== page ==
# Rotating a wavefunction to get an exponential of $L^2$ and $L_z$

With the canonical choices of directions etc, assuming the quantum mechanical wavefunction $\Psi$ is an eigenfunction of the angular momentum operator $L_z$, we can express a rotation of angle $\alpha$ around the $z$-axis in terms of an exponential of $L_z$:

$R_z(\alpha)\Psi=\exp(-i\alpha L_z)\Psi$.

Further assuming that $\Psi$ is an eigenfunction of $L^2$, is there a rotation (potentially including all three directions) that lead to an exponential of $L^2$ (and possibly $L_z$)?

I assumed there would be a way to express a general rotation in this way, i.e. something like

$R_x(\alpha)R_y(\beta)R_z(\gamma)\Psi=\exp\big(-if(\alpha,\beta,\gamma,L^2,L_z)\big)\Psi$,

where $f$ is linear in $L_z$ and $L^2$, but I haven't been able to find it.

Note that the question is not about finding an expression for the general rotation but about finding any rotation that can be expressed as an exponential that includes $L^2$ and possibly $L_z$ but no other operators or powers of these (and nothing like $0\cdot L^2$).

Also, if it exists, getting the rotation in terms of spherical coordinates $\theta$ and $\phi$ is great if that is easier.

• I don't understand the question. A rotation of angle $\alpha$ around the $i$-th axis is always given by the exponential $\exp(\mathrm{i}\alpha L_i)$, no matter what state it acts on. – ACuriousMind Aug 11 '16 at 21:05
• True, but I'm looking for a rotation that will lead to an exponential that looks something like $\exp(i(\alpha L^2+\beta L_z))$ where $\alpha$ is nonzero. – jorgen Aug 11 '16 at 21:06
• You cannot do this. The Baker-Campbell-Hausdorff lemma guarantees that for $X,Y$ elements of a Lie algebra, $exp(X)exp(Y) = exp(Z)$ where $Z$ is also an element of the Lie algebra. $L^2$ is not an element of the Lie algebra $SO(3) = span(L_x,L_y,L_z)$. – Luke Pritchett Aug 11 '16 at 21:16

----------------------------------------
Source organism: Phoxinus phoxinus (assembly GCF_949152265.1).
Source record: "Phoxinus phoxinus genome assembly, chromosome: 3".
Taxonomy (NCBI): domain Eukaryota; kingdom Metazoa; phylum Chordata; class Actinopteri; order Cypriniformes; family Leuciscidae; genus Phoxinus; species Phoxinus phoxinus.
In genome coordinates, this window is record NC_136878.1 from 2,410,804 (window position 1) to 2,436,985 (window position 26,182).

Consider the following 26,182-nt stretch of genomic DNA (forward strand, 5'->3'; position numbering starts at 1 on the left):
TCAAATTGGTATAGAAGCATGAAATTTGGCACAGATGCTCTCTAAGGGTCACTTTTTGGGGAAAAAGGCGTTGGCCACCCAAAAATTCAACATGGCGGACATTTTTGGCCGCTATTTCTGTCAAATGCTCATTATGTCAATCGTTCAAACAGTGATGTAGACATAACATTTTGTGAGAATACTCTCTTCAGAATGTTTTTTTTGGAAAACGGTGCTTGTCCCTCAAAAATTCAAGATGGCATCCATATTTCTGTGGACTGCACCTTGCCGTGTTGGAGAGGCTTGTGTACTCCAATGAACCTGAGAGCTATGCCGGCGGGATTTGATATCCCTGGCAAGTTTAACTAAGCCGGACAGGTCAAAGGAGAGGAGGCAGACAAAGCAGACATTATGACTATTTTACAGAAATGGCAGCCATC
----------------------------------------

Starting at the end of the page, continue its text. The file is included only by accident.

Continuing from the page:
You can't do what quite what you are trying. Rotations are generated by the Lie algebra $\mathfrak{so}(3)$. That is, any rotation matrix can be expressed as $R(\theta_x,\theta_y,\theta_z) = \exp(\theta_x L_x + \theta_y L_y +\theta_z L_z)$ where the $L_i$ are elements of the algebra. This means that for any $X,Y$ in the Lie algebra, $e^X e^Y = e^Z$ where $Z$ is also an element of the algebra. This fact is known as the Baker-Campbell-Hausdorff lemma.
$L^2 = L_x^2 +L_y^2 +L_z^2$ is not an element of the Lie algebra. It is a hermitian operator, but its exponential doesn't have any generally accepted meaning (though you might see it in the time-evolution operator if it appears in the Hamiltonian).
You might be interested in the Wigner D Functions. If $\Psi$ is a vector or spinor with $L^2 = j(j+1)$, then it has components corresponding to different $L_z$ eigenvalues. If $\Psi$ has components $\Psi_s$ then the components after the rotation $R_z(\alpha)R_y(\beta)R_z(\gamma)$ are $\Psi'_{s} = \sum_{t} D^{(j)}_{s,t}(\alpha,\beta,\gamma) \Psi_t$. (Note, $\alpha,\beta,\gamma$ are Euler angles, slightly different from the angles you define)